MR. EINHORN:  On this Tehran Research Reactor proposal – TRR, I’ll call it – back in summer of 2010, the U.S. came up with an idea for a confidence-building measure.  Iran, in June of 2010, had – I’m sorry, 2009, 2009 – had written to the IAEA and said this Tehran Research Reactor, which was supplied by the United States during the “Atoms for Peace” era was running out of fuel; could you help us?

      The IAEA sent notes to the United States and Russia.  We, in the U.S., in December of 2009, came up with an idea that we thought was a win-win proposition.  We spoke to the Russians.  They agreed.  We spoke to Mohamed ElBaradei, then director-general of the IAEA, and he agreed and took it on as his own proposal.

      And the idea was that Iran would ship out of the country 1200 kilos of enriched uranium – enriched to 3.5 percent, enough to power, you know, a light water reactor.  It would be turned into reactor fuel.  And actually, by Russia it would be enriched up to near 20 percent, sent to France.  France would produce reactor-fuel elements, send it back to Iran to fuel this reactor, which is used to produce isotopes for the treatment of cancer.

      We saw this as a win-win proposition.  The idea – at the time, Iran had roughly 1500 kilos of enriched uranium.  If you send 1200 out, then they’re left with far less than they would need for a single nuclear weapon.  And it would – they could continue to enrich, but it would take them a year or so to build back up.  And we thought that this way, first of all, both sides would have an opportunity to gain confidence in the ability of the other side to deliver.

      And you know, some countries in the Middle East who are concerned about the accumulation of enriched uranium could rest easy because it would take a year or so to build up to the level necessary to produce a bomb.  So we thought it was a win-win proposition.  ElBaradei liked it very much.  He thought it was a great idea.  He pitched it to the Iranians.  He actually pitched it to Ali Salehi, who is now foreign minister.

      And October 1st, 2009, we had the first Obama administration engagement with Iran in the P5+1.  At that meeting on October 1st, there was a lot of sterile plenary statements and then a few of us, led by Undersecretary Bill Burns, asked to see the Iranians privately.  And so we spent about an hour on the side and we had a very good exchange.  And the Iranians agreed to this proposal.  They agreed to a number of other proposals, too – that we would meet again before the end of the month, that Iran would cooperate fully with the IAEA’s investigation of the Qom enrichment facility.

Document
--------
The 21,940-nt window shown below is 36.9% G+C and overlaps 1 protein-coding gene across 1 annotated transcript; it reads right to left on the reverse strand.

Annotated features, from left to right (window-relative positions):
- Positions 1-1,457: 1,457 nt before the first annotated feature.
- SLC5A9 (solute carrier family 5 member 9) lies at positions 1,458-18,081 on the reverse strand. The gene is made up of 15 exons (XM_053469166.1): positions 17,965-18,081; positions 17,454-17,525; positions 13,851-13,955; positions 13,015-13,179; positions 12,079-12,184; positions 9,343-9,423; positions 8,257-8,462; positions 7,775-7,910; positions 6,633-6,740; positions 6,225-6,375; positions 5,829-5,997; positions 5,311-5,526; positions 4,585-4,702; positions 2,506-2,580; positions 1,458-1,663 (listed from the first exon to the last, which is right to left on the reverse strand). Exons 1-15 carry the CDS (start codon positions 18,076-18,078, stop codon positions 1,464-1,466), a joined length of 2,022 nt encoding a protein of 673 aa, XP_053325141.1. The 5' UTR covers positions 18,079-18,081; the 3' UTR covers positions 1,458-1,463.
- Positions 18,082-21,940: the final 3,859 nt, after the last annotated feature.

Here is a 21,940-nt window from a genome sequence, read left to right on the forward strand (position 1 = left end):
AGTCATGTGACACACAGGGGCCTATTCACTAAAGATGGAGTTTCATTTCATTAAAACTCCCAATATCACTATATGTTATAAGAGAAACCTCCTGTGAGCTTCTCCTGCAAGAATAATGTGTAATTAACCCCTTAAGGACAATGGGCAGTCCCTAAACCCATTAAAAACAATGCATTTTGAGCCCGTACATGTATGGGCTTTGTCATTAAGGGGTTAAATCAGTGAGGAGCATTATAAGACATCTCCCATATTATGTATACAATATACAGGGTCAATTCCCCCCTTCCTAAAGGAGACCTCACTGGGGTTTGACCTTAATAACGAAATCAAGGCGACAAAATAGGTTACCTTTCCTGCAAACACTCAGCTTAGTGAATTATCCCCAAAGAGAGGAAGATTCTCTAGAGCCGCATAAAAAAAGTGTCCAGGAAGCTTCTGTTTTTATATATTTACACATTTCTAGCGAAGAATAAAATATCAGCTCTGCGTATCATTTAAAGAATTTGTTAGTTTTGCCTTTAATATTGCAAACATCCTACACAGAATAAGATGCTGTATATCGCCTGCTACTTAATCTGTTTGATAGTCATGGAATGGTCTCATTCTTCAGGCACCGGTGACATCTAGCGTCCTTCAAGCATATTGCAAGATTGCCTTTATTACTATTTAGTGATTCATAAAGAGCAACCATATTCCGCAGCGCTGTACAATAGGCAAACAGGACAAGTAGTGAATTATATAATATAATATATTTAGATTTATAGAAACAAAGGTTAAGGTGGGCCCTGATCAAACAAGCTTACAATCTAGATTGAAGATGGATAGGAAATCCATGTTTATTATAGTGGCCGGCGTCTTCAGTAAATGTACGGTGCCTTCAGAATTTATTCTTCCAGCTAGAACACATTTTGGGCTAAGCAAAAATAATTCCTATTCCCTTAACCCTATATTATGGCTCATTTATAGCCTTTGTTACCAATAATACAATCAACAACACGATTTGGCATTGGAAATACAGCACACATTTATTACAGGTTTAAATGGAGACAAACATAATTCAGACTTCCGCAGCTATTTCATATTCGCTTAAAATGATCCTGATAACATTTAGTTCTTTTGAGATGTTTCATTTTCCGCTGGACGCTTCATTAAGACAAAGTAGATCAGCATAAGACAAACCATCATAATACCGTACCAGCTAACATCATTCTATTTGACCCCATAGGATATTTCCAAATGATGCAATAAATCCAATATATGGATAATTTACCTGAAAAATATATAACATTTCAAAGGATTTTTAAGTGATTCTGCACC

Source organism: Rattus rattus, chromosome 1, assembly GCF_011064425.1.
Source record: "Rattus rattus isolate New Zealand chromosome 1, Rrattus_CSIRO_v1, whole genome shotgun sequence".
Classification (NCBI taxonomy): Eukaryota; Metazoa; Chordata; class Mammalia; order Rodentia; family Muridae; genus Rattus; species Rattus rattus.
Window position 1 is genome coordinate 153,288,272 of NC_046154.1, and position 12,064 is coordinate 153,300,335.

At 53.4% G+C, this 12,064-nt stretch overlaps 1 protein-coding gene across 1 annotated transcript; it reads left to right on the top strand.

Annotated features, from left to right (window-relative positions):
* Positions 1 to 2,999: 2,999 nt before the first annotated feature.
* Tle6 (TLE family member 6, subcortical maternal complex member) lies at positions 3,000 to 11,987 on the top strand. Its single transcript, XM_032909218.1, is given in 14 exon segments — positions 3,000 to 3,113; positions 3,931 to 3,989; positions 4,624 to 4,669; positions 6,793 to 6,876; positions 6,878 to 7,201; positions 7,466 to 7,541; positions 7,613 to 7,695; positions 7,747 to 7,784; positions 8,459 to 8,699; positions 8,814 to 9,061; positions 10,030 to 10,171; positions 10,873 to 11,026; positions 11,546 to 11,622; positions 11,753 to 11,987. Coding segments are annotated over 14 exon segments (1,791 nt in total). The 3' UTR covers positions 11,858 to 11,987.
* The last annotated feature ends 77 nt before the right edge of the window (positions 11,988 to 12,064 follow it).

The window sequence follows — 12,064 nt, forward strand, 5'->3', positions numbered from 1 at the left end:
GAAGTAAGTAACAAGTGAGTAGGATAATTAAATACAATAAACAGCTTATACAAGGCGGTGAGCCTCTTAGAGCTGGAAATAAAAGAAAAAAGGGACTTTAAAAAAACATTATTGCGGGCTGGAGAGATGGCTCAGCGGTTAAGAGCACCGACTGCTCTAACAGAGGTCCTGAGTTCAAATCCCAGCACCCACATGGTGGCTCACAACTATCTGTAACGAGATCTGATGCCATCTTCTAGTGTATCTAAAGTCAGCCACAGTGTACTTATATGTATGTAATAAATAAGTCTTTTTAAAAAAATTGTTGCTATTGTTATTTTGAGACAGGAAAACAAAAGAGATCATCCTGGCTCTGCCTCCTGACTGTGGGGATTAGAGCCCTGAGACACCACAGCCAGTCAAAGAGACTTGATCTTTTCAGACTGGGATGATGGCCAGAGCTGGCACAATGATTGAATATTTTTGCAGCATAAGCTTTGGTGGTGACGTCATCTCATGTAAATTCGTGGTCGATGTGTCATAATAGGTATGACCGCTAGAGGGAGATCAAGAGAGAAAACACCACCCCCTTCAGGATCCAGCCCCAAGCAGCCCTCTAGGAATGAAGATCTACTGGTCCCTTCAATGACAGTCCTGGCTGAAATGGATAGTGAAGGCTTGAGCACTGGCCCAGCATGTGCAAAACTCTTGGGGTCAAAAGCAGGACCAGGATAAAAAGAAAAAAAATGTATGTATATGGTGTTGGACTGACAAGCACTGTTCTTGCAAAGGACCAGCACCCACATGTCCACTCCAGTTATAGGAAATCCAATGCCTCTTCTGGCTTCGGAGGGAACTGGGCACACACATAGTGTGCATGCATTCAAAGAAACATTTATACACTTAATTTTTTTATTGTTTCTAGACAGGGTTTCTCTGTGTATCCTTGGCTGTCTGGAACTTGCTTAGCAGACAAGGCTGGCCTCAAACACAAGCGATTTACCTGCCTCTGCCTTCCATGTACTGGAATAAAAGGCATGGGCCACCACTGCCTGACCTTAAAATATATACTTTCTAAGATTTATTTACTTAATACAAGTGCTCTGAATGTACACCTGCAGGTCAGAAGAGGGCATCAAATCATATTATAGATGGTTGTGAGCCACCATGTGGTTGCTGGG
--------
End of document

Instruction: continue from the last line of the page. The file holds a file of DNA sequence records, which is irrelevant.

But within two weeks after that, the Iranians walked back.  They could no longer accept this.  And they had a variety of reasons for it.  But then in May of 2010, Iran, Turkey and Brazil came up with what they called the “Tehran Declaration,” and at that point, they accepted the 1200 kilos leaving the country, which was a good thing, but in the interim period, they had produced a lot more enriched uranium.  You know, they had about 3000 kilos by then, so allowing 1200 to leave the country no longer would have produced the same confidence-building value as the original proposal.

      So it was no longer good enough.  So what we tried to do in Istanbul, just a couple of months ago in January – January 21st, 22nd – was not to move the goalposts, but to, you know, reset the proposal to what it was originally.  So the idea was Iran would have to stop producing enriched uranium at the near-20-percent level.  In February of 2010 it had upped its enrichment level to 19.75, near 20 percent.

      They would have stop producing at that level and ship out the new material produced then.  They would also have to ship out a large amount of material produced at the 3.5 percent level.  We didn’t provide a specific number, but basically, roughly what we were after was, after shipping out that material, they would be left with roughly the amount of material that they would have been left with, had they accepted the original proposal.

      So our idea was to kind of, you know, set the clock back to the original idea and restore the confidence-building value.  So they would be significantly below the amount required for a single nuclear weapon.  So we put these ideas to the Iranians in Istanbul.  We put a number of what we call transparency measures, as well.  And these were measures which, mostly, Iran had accepted before.